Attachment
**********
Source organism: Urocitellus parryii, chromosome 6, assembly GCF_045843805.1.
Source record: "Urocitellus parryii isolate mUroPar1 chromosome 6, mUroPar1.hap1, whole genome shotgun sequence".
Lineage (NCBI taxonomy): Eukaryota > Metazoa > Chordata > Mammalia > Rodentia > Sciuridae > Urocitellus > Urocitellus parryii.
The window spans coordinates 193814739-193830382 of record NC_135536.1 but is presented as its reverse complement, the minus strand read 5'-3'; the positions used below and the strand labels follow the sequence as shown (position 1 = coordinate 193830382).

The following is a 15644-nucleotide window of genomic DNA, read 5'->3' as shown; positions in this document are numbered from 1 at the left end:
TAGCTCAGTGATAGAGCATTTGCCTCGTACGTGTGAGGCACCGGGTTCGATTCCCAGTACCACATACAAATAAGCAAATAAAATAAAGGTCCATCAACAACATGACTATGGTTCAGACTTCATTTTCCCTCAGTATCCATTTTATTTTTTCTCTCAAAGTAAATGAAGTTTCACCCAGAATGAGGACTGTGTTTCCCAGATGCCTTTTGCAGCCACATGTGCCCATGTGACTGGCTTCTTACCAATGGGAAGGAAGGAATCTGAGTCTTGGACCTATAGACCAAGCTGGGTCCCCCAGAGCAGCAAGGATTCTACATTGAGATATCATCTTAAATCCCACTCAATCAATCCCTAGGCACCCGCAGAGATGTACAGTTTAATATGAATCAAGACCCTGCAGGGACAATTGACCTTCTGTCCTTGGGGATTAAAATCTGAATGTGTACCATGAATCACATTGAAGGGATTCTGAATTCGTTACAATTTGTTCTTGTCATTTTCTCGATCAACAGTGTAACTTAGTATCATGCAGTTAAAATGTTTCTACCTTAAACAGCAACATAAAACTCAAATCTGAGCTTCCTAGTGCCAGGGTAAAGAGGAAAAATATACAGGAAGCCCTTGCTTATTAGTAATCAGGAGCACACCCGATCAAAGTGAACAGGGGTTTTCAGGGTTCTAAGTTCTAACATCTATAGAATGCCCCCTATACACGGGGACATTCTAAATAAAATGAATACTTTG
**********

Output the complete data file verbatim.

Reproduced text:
Source organism: Urocitellus parryii, chromosome 6, assembly GCF_045843805.1.
Source record: "Urocitellus parryii isolate mUroPar1 chromosome 6, mUroPar1.hap1, whole genome shotgun sequence".
Lineage (NCBI taxonomy): Eukaryota > Metazoa > Chordata > Mammalia > Rodentia > Sciuridae > Urocitellus > Urocitellus parryii.
The window spans coordinates 193814739-193830382 of record NC_135536.1 but is presented as its reverse complement, the minus strand read 5'-3'; the positions used below and the strand labels follow the sequence as shown (position 1 = coordinate 193830382).

The following is a 15644-nucleotide window of genomic DNA, read 5'->3' as shown; positions in this document are numbered from 1 at the left end:
TAGCTCAGTGATAGAGCATTTGCCTCGTACGTGTGAGGCACCGGGTTCGATTCCCAGTACCACATACAAATAAGCAAATAAAATAAAGGTCCATCAACAACATGACTATGGTTCAGACTTCATTTTCCCTCAGTATCCATTTTATTTTTTCTCTCAAAGTAAATGAAGTTTCACCCAGAATGAGGACTGTGTTTCCCAGATGCCTTTTGCAGCCACATGTGCCCATGTGACTGGCTTCTTACCAATGGGAAGGAAGGAATCTGAGTCTTGGACCTATAGACCAAGCTGGGTCCCCCAGAGCAGCAAGGATTCTACATTGAGATATCATCTTAAATCCCACTCAATCAATCCCTAGGCACCCGCAGAGATGTACAGTTTAATATGAATCAAGACCCTGCAGGGACAATTGACCTTCTGTCCTTGGGGATTAAAATCTGAATGTGTACCATGAATCACATTGAAGGGATTCTGAATTCGTTACAATTTGTTCTTGTCATTTTCTCGATCAACAGTGTAACTTAGTATCATGCAGTTAAAATGTTTCTACCTTAAACAGCAACATAAAACTCAAATCTGAGCTTCCTAGTGCCAGGGTAAAGAGGAAAAATATACAGGAAGCCCTTGCTTATTAGTAATCAGGAGCACACCCGATCAAAGTGAACAGGGGTTTTCAGGGTTCTAAGTTCTAACATCTATAGAATGCCCCCTATACACGGGGACATTCTAAATAAAATGAATACTTTG